Scale attachment and detachment: The role of hydrodynamics and surface morphology

Isaac A. Løge, Jakob R. Bentzon, Christopher G. Klingaa, Jens H. Walther, Benaiah U. Anabaraonye, Philip L. Fosbøl

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Crystallization fouling presents a significant challenge in a wide range of industries. Accurate understanding of crystal formation is crucial for planning preventative measures and maximizing the effectiveness of maintenance interventions. In this study, we demonstrate that understanding net deposition rates depends on the knowledge of the detachment mechanisms and deposition distribution characteristics. We quantify deposition in a once-through flow set-up and visualize crystal formation through high-resolution X-ray micro-computed tomography scanning. Additionally, we quantify the height distribution of deposited crystals through computed surface texture parameters. Finally, we used computational fluid dynamics, implementing large-eddy simulations turbulence modeling and Eulerian transport of chemical species, to describe bulk and wall reactions and quantify energy and mass transport in turbulent eddies. Results show that attachment and detachment processes depend on fluid hydrodynamics; the influx of material determines the overall deposition to the surface, while the deposition pattern is governed by the surface morphology of the initial surface morphology. Our findings provide a foundation for understanding fouling mechanisms and present a template for developing more accurate prediction models.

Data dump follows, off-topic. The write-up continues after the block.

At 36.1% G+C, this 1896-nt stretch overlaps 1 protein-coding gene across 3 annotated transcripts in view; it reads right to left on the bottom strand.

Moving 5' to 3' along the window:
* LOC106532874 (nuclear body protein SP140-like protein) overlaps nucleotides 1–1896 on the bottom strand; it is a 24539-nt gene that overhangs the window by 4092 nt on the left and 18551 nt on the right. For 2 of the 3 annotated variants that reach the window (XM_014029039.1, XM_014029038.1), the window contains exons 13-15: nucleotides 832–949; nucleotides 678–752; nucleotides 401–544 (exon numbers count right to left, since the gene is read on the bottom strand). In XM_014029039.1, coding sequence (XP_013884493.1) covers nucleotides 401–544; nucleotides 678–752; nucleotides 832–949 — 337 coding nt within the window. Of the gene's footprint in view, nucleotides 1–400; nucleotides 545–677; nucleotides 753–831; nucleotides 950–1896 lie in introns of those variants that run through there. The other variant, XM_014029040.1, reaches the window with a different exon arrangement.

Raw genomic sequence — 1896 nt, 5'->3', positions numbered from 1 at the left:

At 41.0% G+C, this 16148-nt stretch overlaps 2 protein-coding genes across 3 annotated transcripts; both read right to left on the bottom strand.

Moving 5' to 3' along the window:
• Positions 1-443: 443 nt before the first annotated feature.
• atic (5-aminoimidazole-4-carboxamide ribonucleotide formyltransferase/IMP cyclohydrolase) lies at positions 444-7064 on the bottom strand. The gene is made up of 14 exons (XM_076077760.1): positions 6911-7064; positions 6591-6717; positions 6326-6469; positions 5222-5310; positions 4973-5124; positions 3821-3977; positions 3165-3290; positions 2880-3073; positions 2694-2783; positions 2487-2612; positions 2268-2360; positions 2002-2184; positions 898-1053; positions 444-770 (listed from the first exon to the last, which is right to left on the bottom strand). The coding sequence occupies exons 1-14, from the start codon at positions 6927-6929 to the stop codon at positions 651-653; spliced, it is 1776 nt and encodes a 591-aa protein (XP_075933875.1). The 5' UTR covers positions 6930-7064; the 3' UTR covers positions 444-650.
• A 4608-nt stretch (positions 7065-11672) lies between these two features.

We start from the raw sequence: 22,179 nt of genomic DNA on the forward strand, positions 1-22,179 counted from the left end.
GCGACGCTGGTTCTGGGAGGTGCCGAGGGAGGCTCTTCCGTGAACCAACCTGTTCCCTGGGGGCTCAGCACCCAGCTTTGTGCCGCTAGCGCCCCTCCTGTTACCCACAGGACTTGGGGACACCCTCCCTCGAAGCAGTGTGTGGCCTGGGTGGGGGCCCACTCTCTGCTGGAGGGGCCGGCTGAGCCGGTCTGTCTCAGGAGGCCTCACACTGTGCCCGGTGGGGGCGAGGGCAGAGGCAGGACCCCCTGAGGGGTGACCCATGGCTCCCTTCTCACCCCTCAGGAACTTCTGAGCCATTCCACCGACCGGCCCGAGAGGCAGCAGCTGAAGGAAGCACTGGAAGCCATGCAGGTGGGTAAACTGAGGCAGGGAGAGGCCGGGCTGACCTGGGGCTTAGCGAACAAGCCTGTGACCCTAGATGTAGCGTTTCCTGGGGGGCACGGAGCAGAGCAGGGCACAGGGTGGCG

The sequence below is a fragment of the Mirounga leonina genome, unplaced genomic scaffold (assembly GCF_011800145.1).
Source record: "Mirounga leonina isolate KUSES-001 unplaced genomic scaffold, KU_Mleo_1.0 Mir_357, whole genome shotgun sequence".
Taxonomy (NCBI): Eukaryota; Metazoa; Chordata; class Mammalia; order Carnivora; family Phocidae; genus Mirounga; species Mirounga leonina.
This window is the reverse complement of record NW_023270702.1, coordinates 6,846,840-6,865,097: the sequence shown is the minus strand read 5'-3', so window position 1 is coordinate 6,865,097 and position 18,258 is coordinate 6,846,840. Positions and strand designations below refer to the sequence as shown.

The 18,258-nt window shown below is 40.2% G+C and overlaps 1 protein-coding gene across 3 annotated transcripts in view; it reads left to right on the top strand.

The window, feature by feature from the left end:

Original languageEnglish
Article number132583
JournalChemical Engineering Journal
Number of pages10
Publication statusPublished - 2022


  • Fouling mechanisms
  • Surface roughness
  • CFD
  • Crystallization fouling
  • Hydrodynamics


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